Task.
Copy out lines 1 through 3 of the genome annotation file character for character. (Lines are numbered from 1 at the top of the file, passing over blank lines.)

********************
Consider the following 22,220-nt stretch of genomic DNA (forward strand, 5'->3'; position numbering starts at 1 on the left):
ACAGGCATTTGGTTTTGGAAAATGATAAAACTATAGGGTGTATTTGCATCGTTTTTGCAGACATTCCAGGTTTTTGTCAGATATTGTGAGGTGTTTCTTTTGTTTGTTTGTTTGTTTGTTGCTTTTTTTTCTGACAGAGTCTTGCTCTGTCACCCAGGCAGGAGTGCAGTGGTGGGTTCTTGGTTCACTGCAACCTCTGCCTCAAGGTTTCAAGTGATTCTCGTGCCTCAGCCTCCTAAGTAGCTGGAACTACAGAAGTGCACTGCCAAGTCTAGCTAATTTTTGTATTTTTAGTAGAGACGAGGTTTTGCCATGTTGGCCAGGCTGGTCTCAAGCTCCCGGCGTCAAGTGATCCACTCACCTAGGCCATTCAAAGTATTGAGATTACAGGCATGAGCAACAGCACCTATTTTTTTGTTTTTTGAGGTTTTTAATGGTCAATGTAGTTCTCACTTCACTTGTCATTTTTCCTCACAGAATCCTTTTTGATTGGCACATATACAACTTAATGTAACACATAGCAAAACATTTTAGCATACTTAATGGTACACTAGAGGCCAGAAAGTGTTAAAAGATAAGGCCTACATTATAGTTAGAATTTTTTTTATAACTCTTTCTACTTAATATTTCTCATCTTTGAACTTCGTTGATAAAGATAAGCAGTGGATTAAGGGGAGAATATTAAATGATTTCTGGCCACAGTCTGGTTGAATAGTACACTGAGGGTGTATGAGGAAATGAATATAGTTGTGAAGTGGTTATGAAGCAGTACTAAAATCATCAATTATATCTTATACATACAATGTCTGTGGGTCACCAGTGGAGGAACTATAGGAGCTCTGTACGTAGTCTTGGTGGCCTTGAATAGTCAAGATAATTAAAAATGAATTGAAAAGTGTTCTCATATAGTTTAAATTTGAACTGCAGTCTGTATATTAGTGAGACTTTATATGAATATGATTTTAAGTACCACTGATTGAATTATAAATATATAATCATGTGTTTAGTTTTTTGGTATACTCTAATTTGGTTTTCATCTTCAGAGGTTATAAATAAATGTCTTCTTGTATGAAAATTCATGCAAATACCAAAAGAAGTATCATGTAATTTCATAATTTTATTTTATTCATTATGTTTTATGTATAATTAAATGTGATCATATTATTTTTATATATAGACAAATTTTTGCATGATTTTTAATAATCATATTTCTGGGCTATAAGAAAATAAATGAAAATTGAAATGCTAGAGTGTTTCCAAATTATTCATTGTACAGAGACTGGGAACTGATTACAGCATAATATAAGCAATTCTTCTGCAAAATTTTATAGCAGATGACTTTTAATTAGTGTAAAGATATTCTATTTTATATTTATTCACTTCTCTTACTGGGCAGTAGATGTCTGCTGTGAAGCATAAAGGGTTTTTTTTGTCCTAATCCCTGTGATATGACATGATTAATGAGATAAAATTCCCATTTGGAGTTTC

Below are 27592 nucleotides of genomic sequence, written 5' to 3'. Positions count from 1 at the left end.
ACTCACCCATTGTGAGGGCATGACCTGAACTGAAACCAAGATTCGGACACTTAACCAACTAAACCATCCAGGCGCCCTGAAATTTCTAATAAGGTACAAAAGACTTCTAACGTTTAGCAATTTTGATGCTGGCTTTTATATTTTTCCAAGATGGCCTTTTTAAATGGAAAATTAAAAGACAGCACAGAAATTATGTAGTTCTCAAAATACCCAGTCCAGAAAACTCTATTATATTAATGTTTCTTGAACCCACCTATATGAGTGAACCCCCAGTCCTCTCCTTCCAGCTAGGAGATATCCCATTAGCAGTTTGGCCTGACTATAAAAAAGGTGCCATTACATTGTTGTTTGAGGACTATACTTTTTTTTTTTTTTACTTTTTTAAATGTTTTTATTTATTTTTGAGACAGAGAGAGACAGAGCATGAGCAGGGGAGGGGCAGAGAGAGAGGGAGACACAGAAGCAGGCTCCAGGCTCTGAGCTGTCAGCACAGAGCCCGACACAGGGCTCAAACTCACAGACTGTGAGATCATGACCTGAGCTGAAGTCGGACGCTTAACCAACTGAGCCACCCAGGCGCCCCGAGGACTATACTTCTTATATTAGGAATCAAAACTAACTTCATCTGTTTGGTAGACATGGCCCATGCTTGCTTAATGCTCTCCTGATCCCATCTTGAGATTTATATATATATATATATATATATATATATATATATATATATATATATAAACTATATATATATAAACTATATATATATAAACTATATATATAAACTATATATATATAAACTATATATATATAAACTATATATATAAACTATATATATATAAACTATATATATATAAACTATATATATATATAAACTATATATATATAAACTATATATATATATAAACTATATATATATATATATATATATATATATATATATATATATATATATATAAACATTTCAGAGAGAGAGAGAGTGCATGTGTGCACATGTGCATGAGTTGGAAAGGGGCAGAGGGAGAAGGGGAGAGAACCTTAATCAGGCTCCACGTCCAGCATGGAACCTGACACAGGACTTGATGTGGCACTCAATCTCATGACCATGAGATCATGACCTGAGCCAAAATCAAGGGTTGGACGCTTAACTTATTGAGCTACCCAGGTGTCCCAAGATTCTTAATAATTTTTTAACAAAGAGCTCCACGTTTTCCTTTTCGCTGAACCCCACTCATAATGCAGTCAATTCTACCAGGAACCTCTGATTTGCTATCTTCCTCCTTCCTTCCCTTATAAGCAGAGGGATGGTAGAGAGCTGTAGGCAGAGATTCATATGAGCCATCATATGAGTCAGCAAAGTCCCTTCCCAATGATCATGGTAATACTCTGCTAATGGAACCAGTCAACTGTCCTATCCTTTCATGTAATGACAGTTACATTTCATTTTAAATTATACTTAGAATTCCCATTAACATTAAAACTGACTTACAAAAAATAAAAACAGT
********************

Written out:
Consider the following 22,220-nt stretch of genomic DNA (forward strand, 5'->3'; position numbering starts at 1 on the left):
ACAGGCATTTGGTTTTGGAAAATGATAAAACTATAGGGTGTATTTGCATCGTTTTTGCAGACATTCCAGGTTTTTGTCAGATATTGTGAGGTGTTTCTTTTGTTTGTTTGTTTGTTTGTTGCTTTTTTTTCTGACAGAGTCTTGCTCTGTCACCCAGGCAGGAGTGCAGTGGTGGGTTCTTGGTTCACTGCAACCTCTGCCTCAAGGTTTCAAGTGATTCTCGTGCCTCAGCCTCCTAAGTAGCTGGAACTACAGAAGTGCACTGCCAAGTCTAGCTAATTTTTGTATTTTTAGTAGAGACGAGGTTTTGCCATGTTGGCCAGGCTGGTCTCAAGCTCCCGGCGTCAAGTGATCCACTCACCTAGGCCATTCAAAGTATTGAGATTACAGGCATGAGCAACAGCACCTATTTTTTTGTTTTTTGAGGTTTTTAATGGTCAATGTAGTTCTCACTTCACTTGTCATTTTTCCTCACAGAATCCTTTTTGATTGGCACATATACAACTTAATGTAACACATAGCAAAACATTTTAGCATACTTAATGGTACACTAGAGGCCAGAAAGTGTTAAAAGATAAGGCCTACATTATAGTTAGAATTTTTTTTATAACTCTTTCTACTTAATATTTCTCATCTTTGAACTTCGTTGATAAAGATAAGCAGTGGATTAAGGGGAGAATATTAAATGATTTCTGGCCACAGTCTGGTTGAATAGTACACTGAGGGTGTATGAGGAAATGAATATAGTTGTGAAGTGGTTATGAAGCAGTACTAAAATCATCAATTATATCTTATACATACAATGTCTGTGGGTCACCAGTGGAGGAACTATAGGAGCTCTGTACGTAGTCTTGGTGGCCTTGAATAGTCAAGATAATTAAAAATGAATTGAAAAGTGTTCTCATATAGTTTAAATTTGAACTGCAGTCTGTATATTAGTGAGACTTTATATGAATATGATTTTAAGTACCACTGATTGAATTATAAATATATAATCATGTGTTTAGTTTTTTGGTATACTCTAATTTGGTTTTCATCTTCAGAGGTTATAAATAAATGTCTTCTTGTATGAAAATTCATGCAAATACCAAAAGAAGTATCATGTAATTTCATAATTTTATTTTATTCATTATGTTTTATGTATAATTAAATGTGATCATATTATTTTTATATATAGACAAATTTTTGCATGATTTTTAATAATCATATTTCTGGGCTATAAGAAAATAAATGAAAATTGAAATGCTAGAGTGTTTCCAAATTATTCATTGTACAGAGACTGGGAACTGATTACAGCATAATATAAGCAATTCTTCTGCAAAATTTTATAGCAGATGACTTTTAATTAGTGTAAAGATATTCTATTTTATATTTATTCACTTCTCTTACTGGGCAGTAGATGTCTGCTGTGAAGCATAAAGGGTTTTTTTTGTCCTAATCCCTGTGATATGACATGATTAATGAGATAAAATTCCCATTTGGAGTTTC

Below are 27592 nucleotides of genomic sequence, written 5' to 3'. Positions count from 1 at the left end.